More pueblos, including
Chetro Ketl, Una Vida, Penasco Blanco, Hungo Pavi, and Kin Bineola
were started at about this time. Some large buildings show signs of
being planned from the start, in contrast to the usual
custom of adding rooms as needed. For the next two centuries, more and
more of these large pueblos with oversized rooms began to be built
throughout the region. Eventually, there were an estimated 75
villages in the area, tied together by an extensive system of roads.
From the twelfth to the thirteenth
centuries, many of the pueblos in
Chaco Canyon were abandoned when a long cycle of drought began in the
San Juan Basin. The
were at their height of civilization when the
lack of rainfall led to food storages. Even though they had
designed an extensive system of dams and irrigation methods, the dry
climate and overtaxed fields could no longer support the immense
population. As famine spread throughout the area, the people
began to leave, joining other pueblos in the south and east near the
and the Rio Grande Rivers.
Some archaeologists now believe that other
factors, such as religious upheaval, internal political conflicts, and
warfare may have also contributed to the abandonment.
By the 1300's, all of the
villages and pueblos of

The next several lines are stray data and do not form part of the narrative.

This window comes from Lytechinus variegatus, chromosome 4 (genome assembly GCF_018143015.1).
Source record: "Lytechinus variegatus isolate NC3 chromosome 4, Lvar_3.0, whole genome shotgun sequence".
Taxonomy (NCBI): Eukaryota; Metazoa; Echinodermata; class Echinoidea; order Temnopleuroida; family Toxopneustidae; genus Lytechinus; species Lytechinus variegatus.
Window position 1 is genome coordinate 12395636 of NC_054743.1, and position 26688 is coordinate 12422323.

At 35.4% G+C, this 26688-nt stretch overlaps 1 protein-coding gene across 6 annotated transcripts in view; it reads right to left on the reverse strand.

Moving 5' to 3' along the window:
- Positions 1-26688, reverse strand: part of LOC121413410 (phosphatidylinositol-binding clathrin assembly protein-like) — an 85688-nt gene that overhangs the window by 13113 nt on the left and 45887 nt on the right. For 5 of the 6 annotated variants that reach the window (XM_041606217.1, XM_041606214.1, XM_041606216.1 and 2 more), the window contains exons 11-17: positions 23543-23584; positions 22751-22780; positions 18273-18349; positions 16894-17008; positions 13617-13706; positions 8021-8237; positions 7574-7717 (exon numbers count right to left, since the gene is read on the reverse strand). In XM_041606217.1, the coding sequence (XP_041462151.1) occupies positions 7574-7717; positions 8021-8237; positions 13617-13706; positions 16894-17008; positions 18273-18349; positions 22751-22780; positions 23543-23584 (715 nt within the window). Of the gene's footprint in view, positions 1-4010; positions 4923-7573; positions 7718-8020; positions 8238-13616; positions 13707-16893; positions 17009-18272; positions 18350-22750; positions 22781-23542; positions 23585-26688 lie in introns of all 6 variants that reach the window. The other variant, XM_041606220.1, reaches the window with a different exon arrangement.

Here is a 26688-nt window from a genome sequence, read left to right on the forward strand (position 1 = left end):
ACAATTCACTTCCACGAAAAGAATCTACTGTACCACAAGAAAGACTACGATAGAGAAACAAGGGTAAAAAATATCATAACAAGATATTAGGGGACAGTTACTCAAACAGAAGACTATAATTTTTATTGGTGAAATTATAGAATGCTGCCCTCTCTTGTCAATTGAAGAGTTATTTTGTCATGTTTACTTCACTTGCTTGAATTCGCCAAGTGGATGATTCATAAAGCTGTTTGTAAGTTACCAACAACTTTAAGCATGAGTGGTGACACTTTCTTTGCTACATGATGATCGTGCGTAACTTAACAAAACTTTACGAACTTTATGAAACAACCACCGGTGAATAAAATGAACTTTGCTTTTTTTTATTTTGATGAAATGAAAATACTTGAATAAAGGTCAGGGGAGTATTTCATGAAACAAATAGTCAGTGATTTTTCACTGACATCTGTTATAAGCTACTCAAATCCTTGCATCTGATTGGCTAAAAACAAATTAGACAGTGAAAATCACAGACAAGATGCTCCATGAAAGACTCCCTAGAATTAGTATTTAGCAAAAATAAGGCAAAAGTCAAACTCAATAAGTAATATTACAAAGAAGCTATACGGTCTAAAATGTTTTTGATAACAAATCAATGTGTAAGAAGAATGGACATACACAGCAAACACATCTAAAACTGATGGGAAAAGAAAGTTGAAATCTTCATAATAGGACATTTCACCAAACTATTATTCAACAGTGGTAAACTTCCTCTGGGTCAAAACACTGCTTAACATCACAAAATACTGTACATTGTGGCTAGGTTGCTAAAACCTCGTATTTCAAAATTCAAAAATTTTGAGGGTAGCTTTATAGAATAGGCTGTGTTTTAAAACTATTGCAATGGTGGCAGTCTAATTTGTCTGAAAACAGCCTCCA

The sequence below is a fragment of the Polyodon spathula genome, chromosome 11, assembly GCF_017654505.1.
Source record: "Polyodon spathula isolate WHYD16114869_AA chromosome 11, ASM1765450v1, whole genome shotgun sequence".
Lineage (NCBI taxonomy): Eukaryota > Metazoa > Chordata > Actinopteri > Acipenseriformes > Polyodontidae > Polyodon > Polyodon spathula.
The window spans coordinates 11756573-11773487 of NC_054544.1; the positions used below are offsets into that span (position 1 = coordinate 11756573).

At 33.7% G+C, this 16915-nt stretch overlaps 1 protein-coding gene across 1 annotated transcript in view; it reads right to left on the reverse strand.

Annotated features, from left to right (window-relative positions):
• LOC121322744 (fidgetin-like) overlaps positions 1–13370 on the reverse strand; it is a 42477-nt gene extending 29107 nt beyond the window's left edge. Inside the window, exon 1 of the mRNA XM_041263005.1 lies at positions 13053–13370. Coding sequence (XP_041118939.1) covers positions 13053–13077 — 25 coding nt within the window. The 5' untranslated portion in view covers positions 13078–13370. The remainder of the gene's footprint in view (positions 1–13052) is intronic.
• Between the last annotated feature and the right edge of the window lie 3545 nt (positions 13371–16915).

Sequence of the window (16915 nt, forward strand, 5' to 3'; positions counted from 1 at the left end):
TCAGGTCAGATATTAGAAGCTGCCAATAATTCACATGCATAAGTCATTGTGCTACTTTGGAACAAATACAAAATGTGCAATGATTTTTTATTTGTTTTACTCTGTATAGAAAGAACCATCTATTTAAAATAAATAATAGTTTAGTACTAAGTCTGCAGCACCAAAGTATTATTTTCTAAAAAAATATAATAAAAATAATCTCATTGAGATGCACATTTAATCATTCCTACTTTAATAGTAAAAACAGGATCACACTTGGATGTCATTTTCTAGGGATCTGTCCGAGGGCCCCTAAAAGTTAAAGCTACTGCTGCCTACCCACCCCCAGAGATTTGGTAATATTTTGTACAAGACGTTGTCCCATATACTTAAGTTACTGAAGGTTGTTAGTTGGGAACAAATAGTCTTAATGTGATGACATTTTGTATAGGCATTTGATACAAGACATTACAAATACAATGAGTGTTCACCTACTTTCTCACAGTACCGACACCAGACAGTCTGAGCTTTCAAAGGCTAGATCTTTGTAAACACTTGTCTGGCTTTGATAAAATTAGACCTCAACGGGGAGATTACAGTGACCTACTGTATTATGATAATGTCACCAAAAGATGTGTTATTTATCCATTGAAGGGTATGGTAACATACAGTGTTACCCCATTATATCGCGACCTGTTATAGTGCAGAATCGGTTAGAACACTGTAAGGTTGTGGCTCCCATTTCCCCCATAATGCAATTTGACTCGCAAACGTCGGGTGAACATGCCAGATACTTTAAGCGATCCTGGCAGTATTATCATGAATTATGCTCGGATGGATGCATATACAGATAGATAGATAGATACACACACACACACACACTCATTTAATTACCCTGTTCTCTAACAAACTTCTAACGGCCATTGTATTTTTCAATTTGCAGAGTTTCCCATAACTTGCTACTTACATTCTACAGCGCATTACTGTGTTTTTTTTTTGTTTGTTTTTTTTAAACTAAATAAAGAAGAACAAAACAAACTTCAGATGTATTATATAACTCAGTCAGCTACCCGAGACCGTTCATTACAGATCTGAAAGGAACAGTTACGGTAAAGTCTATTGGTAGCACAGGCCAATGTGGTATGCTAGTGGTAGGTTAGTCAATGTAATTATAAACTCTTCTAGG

abandoned. As the ancient
their kivas were ceremonially
burned and most of their possessions were left behind.
In 1949, the University of
deeded lands in Chaco Canyon National Monument to the National Park
Service, in exchange for continued rights to conduct scientific
research in the area. By 1959, the National Park Service had
constructed the park visitor center, staff housing, and campgrounds.
In the 1970's, a number of research projects, archaeological surveys,
and limited excavations began which provided extensive information
about the ancient
courtesy National Park Service
Archeological excavations in Chaco Canyon
today are limited, as modern methods such as remote sensing now allow
archaeologists to gather a great deal of information without
disturbing the fragile and irreplaceable sites.
In December 1980, an additional 13,000 acres were added to the park. To
protect Chacoan sites on adjacent Bureau of Land Management and
lands, the Park Service developed the multi-agency Chaco Culture
Archaeological Protection Site program. The sites are part of the sacred